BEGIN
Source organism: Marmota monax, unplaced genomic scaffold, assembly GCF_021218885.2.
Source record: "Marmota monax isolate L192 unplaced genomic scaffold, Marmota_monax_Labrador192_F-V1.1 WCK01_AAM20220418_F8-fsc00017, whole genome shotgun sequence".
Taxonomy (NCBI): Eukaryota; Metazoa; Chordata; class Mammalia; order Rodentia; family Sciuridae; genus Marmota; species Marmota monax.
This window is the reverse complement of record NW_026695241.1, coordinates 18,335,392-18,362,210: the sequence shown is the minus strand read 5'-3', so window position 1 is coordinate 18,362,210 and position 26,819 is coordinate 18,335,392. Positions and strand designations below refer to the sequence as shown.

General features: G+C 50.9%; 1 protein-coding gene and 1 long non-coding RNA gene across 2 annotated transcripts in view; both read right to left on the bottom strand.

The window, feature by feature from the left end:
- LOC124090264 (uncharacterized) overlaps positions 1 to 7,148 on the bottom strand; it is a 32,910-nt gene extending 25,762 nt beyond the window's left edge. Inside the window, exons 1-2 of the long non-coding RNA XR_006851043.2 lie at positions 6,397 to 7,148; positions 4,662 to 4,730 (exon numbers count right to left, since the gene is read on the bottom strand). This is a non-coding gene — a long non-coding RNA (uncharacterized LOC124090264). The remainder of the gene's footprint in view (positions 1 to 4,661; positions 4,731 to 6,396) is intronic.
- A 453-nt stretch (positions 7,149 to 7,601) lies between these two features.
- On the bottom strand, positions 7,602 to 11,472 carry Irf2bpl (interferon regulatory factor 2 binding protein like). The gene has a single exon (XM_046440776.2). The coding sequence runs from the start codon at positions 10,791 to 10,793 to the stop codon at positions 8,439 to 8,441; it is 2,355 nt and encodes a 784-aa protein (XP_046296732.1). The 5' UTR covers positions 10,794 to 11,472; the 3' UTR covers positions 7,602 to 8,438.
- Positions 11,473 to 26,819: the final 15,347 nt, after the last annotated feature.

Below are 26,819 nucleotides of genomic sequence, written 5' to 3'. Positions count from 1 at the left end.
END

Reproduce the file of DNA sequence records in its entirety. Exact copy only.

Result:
Source organism: Marmota monax, unplaced genomic scaffold, assembly GCF_021218885.2.
Source record: "Marmota monax isolate L192 unplaced genomic scaffold, Marmota_monax_Labrador192_F-V1.1 WCK01_AAM20220418_F8-fsc00017, whole genome shotgun sequence".
Taxonomy (NCBI): Eukaryota; Metazoa; Chordata; class Mammalia; order Rodentia; family Sciuridae; genus Marmota; species Marmota monax.
This window is the reverse complement of record NW_026695241.1, coordinates 18,335,392-18,362,210: the sequence shown is the minus strand read 5'-3', so window position 1 is coordinate 18,362,210 and position 26,819 is coordinate 18,335,392. Positions and strand designations below refer to the sequence as shown.

General features: G+C 50.9%; 1 protein-coding gene and 1 long non-coding RNA gene across 2 annotated transcripts in view; both read right to left on the bottom strand.

The window, feature by feature from the left end:
- LOC124090264 (uncharacterized) overlaps positions 1 to 7,148 on the bottom strand; it is a 32,910-nt gene extending 25,762 nt beyond the window's left edge. Inside the window, exons 1-2 of the long non-coding RNA XR_006851043.2 lie at positions 6,397 to 7,148; positions 4,662 to 4,730 (exon numbers count right to left, since the gene is read on the bottom strand). This is a non-coding gene — a long non-coding RNA (uncharacterized LOC124090264). The remainder of the gene's footprint in view (positions 1 to 4,661; positions 4,731 to 6,396) is intronic.
- A 453-nt stretch (positions 7,149 to 7,601) lies between these two features.
- On the bottom strand, positions 7,602 to 11,472 carry Irf2bpl (interferon regulatory factor 2 binding protein like). The gene has a single exon (XM_046440776.2). The coding sequence runs from the start codon at positions 10,791 to 10,793 to the stop codon at positions 8,439 to 8,441; it is 2,355 nt and encodes a 784-aa protein (XP_046296732.1). The 5' UTR covers positions 10,794 to 11,472; the 3' UTR covers positions 7,602 to 8,438.
- Positions 11,473 to 26,819: the final 15,347 nt, after the last annotated feature.

Below are 26,819 nucleotides of genomic sequence, written 5' to 3'. Positions count from 1 at the left end.